Background: The physiological roles of eosinophils that accumulate in the uterus during pregnancy and of uterus-dwelling mast cells remain unknown. In the present study, we investigated the degranulation of eosinophils and mast cells within the normal course of pregnancy and after delivery by measuring the urinary concentrations of eosinophil-derived neurotoxin (EDN) and N-methylhistamine. Methods: Spot urine samples from 65 pregnant women and 15 nonpregnant, age-matched women were examined. Urinary EDN and N-methylhistamine concentrations were measured by radioimmunoassay and standardized with urinary creatinine concentration. Results: A significant increase in the urinary EDN concentration was observed until the second trimester in the normal pregnancies. The elevated urinary EDN levels decreased after the onset of labor in the third trimester and normalized within 1 month after normal vaginal delivery. In women who underwent a cesarean section, the urinary EDN concentration was significantly higher for up to 1 month after delivery, compared to that in women who underwent a vaginal delivery. In contrast, the urinary N-methylhistamine concentration did not change until the second trimester and was significantly decreased during the third trimester. No significant correlation between the peripheral blood eosinophil count and the urinary EDN concentration was observed in these subjects. Conclusions: Eosinophils appear to play a role in the progression of pregnancy and recovery after a cesarean section through the degranulation of eosinophils. In addition, mast cell degranulation does not appear to be related to the contraction of uterine smooth muscle during labor.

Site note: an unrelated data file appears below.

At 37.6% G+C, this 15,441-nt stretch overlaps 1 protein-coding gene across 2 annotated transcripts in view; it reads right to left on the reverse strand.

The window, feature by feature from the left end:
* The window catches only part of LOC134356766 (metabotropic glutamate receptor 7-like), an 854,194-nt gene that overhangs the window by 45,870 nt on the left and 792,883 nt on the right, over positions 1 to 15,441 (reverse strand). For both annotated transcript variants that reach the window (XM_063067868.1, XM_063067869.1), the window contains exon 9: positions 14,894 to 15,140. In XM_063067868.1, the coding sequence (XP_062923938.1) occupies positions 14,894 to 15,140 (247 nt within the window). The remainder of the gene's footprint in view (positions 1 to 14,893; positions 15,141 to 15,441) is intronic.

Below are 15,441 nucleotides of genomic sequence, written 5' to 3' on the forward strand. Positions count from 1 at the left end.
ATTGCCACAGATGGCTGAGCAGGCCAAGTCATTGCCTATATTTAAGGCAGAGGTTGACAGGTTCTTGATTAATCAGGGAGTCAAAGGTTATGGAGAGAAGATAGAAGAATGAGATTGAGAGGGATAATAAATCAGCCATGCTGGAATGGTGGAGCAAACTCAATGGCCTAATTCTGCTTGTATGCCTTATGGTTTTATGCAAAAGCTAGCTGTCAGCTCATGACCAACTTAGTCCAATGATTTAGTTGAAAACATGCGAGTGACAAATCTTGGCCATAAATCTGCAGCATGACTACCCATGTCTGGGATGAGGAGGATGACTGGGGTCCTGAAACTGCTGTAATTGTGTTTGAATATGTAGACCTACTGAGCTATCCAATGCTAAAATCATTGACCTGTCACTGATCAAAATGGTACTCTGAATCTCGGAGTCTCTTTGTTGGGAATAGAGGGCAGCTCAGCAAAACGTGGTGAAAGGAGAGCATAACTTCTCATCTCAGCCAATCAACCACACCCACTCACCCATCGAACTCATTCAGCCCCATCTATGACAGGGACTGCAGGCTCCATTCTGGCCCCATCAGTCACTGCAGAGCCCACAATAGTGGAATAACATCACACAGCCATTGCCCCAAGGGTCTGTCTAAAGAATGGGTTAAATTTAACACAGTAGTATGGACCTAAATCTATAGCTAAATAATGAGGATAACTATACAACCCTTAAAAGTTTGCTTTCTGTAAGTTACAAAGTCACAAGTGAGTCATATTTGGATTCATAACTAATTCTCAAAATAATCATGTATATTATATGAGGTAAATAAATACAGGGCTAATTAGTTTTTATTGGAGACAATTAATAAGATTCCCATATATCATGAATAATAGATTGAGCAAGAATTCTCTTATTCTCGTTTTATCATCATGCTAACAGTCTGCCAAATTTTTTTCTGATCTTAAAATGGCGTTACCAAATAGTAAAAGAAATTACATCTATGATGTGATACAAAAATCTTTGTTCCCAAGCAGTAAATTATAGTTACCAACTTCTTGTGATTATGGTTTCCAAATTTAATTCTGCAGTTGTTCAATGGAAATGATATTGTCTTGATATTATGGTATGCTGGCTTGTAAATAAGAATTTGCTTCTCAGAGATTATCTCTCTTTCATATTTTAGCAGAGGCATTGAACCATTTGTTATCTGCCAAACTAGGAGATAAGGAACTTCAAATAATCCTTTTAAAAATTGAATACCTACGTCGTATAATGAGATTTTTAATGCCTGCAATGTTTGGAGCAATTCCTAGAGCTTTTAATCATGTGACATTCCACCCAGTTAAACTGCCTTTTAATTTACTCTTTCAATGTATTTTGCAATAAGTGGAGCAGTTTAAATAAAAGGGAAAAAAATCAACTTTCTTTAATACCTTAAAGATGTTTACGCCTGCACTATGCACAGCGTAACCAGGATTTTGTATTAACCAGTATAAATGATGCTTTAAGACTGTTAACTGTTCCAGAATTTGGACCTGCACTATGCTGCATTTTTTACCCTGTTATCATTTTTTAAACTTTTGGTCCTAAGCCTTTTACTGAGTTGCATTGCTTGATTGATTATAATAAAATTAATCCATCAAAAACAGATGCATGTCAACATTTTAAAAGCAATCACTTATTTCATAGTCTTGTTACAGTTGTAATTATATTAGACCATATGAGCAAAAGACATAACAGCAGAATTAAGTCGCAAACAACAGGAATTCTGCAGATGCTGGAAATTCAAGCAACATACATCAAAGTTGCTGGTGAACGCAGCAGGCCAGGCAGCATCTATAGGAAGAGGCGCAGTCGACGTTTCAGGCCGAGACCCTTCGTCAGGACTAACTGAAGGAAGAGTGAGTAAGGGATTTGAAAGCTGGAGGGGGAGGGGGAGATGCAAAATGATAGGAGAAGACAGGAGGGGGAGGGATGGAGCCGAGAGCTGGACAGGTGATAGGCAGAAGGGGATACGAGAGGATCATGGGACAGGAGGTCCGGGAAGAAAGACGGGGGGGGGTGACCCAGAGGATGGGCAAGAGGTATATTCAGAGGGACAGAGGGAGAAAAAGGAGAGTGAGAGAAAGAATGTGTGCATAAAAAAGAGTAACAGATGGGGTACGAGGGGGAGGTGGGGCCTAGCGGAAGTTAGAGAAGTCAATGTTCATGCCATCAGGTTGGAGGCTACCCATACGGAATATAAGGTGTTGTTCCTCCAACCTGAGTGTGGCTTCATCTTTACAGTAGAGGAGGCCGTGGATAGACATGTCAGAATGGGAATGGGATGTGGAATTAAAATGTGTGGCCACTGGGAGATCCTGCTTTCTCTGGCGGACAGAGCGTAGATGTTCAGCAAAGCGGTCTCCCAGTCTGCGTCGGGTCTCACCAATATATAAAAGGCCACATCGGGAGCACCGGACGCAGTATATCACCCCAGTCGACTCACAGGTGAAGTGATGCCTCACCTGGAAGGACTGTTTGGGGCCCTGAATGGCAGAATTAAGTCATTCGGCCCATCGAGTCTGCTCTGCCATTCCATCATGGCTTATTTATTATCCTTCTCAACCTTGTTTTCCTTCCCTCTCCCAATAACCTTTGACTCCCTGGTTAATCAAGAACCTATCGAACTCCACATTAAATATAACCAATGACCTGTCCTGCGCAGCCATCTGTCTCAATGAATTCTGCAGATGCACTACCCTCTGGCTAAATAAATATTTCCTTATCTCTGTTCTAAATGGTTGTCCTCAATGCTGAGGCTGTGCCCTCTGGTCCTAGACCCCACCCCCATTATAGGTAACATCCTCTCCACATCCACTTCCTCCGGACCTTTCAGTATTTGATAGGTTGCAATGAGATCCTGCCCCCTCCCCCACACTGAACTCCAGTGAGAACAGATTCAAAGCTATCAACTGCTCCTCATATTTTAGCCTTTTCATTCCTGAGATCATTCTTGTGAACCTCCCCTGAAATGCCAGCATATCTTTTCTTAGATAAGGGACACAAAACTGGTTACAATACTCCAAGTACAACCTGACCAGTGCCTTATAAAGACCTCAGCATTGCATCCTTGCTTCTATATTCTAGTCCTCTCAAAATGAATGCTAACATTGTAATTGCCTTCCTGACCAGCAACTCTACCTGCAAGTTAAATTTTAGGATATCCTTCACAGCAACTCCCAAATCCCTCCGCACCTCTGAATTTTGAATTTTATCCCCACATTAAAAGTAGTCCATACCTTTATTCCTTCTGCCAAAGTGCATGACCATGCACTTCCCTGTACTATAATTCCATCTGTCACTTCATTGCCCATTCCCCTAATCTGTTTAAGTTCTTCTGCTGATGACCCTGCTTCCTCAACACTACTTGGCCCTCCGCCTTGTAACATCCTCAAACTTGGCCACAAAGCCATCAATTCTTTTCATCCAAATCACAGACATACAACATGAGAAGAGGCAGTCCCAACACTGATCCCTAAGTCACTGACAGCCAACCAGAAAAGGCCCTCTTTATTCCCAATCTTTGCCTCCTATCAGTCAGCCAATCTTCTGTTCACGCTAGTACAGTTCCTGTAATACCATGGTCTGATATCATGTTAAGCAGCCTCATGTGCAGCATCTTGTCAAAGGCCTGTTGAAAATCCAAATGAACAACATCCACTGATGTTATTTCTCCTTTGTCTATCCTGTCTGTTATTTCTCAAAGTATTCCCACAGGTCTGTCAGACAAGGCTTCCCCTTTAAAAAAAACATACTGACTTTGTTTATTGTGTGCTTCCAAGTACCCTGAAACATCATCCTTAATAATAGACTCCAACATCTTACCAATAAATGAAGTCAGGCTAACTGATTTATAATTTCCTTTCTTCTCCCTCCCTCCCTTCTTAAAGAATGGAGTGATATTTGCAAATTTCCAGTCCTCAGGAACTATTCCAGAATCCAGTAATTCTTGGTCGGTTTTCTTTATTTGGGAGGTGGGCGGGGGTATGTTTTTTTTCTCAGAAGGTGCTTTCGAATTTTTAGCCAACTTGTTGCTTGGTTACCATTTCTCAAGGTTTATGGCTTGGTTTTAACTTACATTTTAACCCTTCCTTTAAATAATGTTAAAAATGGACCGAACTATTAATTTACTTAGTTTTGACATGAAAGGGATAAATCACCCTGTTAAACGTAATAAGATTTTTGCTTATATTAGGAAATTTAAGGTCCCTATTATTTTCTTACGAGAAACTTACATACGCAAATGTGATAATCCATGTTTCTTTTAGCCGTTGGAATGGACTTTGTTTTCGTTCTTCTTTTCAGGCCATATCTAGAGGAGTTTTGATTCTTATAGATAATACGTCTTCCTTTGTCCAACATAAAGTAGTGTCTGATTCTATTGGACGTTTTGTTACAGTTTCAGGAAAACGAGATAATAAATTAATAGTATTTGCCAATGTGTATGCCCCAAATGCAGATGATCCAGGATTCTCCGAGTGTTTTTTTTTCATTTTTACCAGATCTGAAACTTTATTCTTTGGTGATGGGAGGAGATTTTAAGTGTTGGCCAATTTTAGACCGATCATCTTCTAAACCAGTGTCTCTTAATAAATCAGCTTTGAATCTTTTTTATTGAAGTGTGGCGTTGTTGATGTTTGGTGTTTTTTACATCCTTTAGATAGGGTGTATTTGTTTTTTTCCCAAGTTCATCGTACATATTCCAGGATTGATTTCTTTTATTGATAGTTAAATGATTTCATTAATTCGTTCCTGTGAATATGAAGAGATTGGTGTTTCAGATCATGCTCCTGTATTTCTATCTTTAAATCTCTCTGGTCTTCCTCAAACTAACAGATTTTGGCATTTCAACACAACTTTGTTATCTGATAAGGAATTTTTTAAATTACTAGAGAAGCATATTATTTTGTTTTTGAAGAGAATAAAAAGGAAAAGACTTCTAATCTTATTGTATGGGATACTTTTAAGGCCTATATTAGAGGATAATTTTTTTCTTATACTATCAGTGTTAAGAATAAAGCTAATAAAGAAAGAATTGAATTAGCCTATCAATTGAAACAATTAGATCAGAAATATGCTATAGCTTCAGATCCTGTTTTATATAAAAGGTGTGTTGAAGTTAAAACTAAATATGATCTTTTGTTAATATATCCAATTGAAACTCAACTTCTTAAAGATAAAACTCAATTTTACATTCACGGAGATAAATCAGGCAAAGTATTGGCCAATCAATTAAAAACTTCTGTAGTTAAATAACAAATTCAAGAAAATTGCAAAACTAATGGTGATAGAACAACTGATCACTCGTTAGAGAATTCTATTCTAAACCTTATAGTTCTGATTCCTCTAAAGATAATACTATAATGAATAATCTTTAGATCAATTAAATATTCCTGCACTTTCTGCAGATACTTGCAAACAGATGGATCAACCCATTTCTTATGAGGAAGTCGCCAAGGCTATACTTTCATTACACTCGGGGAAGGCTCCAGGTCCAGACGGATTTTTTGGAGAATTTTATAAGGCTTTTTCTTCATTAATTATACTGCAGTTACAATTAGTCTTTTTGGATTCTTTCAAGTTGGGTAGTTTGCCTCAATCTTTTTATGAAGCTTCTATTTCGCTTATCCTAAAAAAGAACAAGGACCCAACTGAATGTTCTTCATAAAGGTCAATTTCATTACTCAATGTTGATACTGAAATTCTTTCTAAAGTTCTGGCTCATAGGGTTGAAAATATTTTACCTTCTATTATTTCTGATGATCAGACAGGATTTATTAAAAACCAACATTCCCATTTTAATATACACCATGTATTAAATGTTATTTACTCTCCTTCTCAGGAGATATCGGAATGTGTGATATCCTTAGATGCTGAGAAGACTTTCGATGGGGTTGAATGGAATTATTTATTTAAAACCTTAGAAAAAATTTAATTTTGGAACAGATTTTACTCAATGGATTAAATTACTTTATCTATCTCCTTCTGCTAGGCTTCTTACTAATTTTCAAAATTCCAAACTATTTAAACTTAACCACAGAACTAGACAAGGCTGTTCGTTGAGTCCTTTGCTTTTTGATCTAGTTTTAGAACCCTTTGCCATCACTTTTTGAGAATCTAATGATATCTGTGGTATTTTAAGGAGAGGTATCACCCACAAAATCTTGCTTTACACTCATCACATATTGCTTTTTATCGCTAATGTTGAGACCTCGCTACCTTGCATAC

- Cesarean section
- Eosinophil-derived neurotoxin
- Mast cell
ASJC Scopus subject areas
- Immunology and Allergy